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Infections in Long-Term Care Facilities: Prevention, Diagnosis, and Management
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Infections in Long-Term Care Facilities: Prevention, Diagnosis, and Management

Dr. Mody is an Assistant Professor, Univerisity of Michigan Medical School, and Associate Director, Clinical Programs, at the Ann Arbor VA Geriatric Research Education and Clinical Center, Ann Arbor, Michigan.

Until recently, the vast majority of medical treatments took place in acute care facilities – not so anymore. In the last couple of decades, healthcare has changed considerably. Nowadays it is available in a variety of settings such as hospitals, sub−acute care, long−term care facilities (LCTFs) or nursing homes, rehabilitation, assisted living, home, and outpatient settings.

As healthcare costs have risen, you’d be right to guess that the average length of hospital stays has declined, while, of course, the intensity of illnesses in hospitals and ICU admissions have also risen. Along with this trend, outpatient services have also increased, as have home care and nursing home stays for older adults.(1) As a result, LTFCs and nursing homes are seeing sicker and more susceptible patients, so they must always be ready to deliver high−quality medical care to their residents.

There are several types of infections among LTCF residents, some of which can significantly increase their mortality rate. These infections are also responsible for a great number of transfers to acute care hospitals – in fact, a whopping 1.5 to 2.0 million infections are estimated to occur in the LTCF each year, which can result in billions of additional dollars in medical expenses.(2) Americans over the age of 65 account for a disproportionate number of patients in the hospital for infection−related illnesses.(3)

This article outlines some of the most common infections that occur in the LTCF, as well as offers some ideas and tips when searching for a good (read: clean!) long−term care facility for oneself or loved one.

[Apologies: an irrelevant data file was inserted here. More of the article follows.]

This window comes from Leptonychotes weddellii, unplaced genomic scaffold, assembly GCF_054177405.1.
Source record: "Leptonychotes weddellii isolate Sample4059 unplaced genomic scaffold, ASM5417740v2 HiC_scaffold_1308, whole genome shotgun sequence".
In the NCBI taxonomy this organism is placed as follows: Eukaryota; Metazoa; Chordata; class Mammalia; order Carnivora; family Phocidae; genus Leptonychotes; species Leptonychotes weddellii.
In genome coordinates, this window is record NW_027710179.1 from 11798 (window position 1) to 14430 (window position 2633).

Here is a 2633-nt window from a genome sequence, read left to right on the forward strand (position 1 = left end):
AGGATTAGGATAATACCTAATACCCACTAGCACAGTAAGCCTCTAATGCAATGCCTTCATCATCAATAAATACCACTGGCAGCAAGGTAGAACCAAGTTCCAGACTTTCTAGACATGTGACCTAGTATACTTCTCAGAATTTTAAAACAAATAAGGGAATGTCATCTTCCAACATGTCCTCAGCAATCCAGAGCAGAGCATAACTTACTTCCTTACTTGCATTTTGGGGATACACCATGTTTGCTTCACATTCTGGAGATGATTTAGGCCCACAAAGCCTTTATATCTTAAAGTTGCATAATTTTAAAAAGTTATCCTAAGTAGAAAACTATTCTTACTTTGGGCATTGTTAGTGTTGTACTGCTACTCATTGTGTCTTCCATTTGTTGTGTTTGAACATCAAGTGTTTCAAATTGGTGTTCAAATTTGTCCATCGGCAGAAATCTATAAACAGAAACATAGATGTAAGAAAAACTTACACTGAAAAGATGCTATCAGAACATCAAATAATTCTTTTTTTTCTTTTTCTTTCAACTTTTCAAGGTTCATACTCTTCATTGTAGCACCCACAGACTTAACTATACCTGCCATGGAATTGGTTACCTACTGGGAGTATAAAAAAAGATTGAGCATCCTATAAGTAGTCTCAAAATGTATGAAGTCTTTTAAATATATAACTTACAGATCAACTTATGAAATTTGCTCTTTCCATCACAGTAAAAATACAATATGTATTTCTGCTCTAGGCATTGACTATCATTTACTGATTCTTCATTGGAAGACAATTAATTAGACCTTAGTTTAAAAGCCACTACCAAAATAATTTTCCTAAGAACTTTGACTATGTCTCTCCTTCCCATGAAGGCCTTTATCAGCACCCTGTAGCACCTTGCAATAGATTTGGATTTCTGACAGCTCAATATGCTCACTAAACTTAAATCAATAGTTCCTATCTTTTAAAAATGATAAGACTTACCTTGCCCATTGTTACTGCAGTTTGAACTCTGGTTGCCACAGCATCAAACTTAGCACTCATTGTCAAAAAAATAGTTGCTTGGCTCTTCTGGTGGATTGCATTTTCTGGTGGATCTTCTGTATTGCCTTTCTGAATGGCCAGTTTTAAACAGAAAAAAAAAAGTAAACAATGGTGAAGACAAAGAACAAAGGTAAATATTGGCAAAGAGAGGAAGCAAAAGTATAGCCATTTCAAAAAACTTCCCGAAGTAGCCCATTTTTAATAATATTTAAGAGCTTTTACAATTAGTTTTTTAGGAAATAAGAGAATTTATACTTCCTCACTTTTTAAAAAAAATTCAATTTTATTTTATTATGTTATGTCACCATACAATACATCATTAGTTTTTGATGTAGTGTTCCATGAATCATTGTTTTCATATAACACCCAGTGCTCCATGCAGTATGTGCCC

Urinary Tract Infections

The most common infections to occur in LTCFs are Urinary Tract Infections (UTIs). The frequency with which UTIs occur is typically between 0 and 2.3 times for every 1,000 days a person spends in a LTCF, which is actually a fairly high rate of occurrence.(4) In fact, the Centers for Medicare and Medicaid (CMS) use the frequency with which UTIs are reported as an indicator of the quality of a given facility. It’s also estimated that about 50% of all LTCF residents suffer from bacteruria (bacteria in the urine) without showing symptoms.(2)

Urinary Tract Infections may be particularly dangerous because they can lead to bacteremia – bacteria in the blood stream – and may result in transferring the patient to a hospital temporarily. Asymptomatic bacteriuria may also result in overtreatment with antibiotics, which is not good for the immune system and can ultimately lead to a host of other problems.

Urinary Tract Infections may be particularly dangerous because they can lead to bacteremia − bacteria in the blood stream − and may result in transferring the patient to a hospital temporarily.

Why are UTIs so common in LTCFs? Some of the risk factors for UTIs include diabetes, long−term stays in a facility, deterioration of the nerves that control the bladder muscles, and general functional/cognitive impairments associated with age. But a frequent cause seems to be the use urinary catheters in patients, both the short− and long−term.(5)(6)(7) Continual use of use of catheters significantly increases the chances of having asymptomatic bacteruria, having a real UTI, and having a UTI that’s resistant to antibiotics. In fact, one study found that 90% of patients with catheters suffered from bacteruria(8)(9), and about 50% of patients with catheters will suffer from a true, symptomatic UTI each year. And these infections are often resistant to antibiotics.